Drawings from early Tampa architect turn up in attic

TAMPA

For more than 20 years, the cardboard tubes gathered dust.

Hiding inside them were thousands of designs by renowned Tampa architect M. Leo Elliott.

The papers were recently uncovered in an attic at a South Tampa consulting firm.

Elliott, who died in 1967, designed old Tampa City Hall, the Centro Asturiano, the Tampa Yacht Club and Bryan Elementary School. He also designed many South Tampa, Bayshore and Davis Islands homes, including the Leiman-Wilson house in the Hyde Park Historic District.

"There was hardly a section of the city as it existed then that he didn't have some influence on," said Rodney Kite-Powell, curator at the Tampa Bay History Center. "The scope that it is going to show, that really is one of the neatest things. It is a whole other resource that has come to light for preservation and the city's history."

Fred Crakow of Carastro and Associates, where the drawings turned up, says the tubes came in years ago.

A former partner of Elliott's apparently got them while collecting old plans for GTE, which later became Verizon. The GTE plans were part of a large collection that wound up in the attic at Carastro and Associates.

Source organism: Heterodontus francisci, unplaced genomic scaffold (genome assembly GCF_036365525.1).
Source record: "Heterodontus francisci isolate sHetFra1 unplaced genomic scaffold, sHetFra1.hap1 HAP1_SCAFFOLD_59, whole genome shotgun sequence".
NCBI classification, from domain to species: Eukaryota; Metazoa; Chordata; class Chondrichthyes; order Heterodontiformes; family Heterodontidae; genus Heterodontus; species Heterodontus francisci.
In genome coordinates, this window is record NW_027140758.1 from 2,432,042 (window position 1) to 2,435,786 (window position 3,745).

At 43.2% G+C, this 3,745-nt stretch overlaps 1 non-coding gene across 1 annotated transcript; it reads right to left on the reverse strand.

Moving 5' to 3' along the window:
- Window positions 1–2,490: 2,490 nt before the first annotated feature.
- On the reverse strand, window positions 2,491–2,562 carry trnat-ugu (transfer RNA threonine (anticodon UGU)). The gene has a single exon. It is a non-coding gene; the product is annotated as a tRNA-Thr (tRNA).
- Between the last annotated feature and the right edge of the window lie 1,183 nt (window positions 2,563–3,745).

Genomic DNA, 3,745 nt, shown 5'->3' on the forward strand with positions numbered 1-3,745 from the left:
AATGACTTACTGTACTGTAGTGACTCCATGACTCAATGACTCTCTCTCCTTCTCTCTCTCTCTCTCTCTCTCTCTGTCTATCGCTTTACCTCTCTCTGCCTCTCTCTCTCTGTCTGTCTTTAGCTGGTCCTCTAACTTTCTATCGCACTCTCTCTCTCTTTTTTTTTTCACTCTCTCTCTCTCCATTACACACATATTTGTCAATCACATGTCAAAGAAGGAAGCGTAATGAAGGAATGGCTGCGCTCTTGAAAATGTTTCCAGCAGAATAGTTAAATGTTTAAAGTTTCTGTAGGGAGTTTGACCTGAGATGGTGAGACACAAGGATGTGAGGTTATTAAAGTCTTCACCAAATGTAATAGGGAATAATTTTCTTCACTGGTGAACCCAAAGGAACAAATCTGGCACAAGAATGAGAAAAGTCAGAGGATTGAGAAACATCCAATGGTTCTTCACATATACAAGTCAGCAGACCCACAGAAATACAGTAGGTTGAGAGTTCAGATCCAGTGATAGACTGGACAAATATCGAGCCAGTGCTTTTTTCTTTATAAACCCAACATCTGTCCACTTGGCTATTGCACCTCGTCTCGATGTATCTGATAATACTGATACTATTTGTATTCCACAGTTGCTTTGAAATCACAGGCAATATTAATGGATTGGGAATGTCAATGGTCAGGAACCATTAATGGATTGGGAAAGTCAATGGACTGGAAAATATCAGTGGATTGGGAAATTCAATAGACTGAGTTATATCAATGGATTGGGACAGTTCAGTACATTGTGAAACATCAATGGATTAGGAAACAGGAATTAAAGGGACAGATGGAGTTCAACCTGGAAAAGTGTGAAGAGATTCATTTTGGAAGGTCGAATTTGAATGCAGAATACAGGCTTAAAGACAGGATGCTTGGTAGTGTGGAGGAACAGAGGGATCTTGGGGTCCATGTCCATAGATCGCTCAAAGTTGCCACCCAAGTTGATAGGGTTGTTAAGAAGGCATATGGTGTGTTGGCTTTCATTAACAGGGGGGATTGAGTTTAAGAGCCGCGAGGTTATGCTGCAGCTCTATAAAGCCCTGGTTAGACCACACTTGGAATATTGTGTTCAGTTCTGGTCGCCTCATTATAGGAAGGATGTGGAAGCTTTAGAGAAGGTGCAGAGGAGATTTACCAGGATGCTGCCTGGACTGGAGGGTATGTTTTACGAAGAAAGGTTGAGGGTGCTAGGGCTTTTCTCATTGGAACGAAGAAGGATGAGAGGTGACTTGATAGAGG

There the tubes sat for more than 20 years, until the company recently had work done on its air conditioning system.

An aged Rolodex filled with hundreds of yellowed cards attempts to map the drawings.

"It's a drafting style you don't see these days," Crakow said. "Some of the details, the pencil work is just incredible."

The firm hasn't yet decided what to do with the documents.

Temple Terrace preservationist and architect Grant Rimbey likens the discovery to that of the Atocha, the famed underwater shipwreck found by Mel Fisher.

"It's a pretty amazing story that they survived at all," Rimbey said.

Tampa historians draw comparisons with the Burgert Brothers photographs, which documented much of Tampa through the late 19th and mid 20th century.

Kite-Powell is excited about the find.

The drawings show the original intent of the buildings, which might otherwise have been lost through renovation and refurbishing.

"The Burgert Brothers certainly preserved images of the city," he said. "These drawings may do the same thing in different detail."

Jared Leone can be reached at (813) 226-3435 or jleone@sptimes.com.

Drawings from early Tampa architect turn up in attic 08/13/10 [Last modified: Saturday, August 14, 2010 12:50am]

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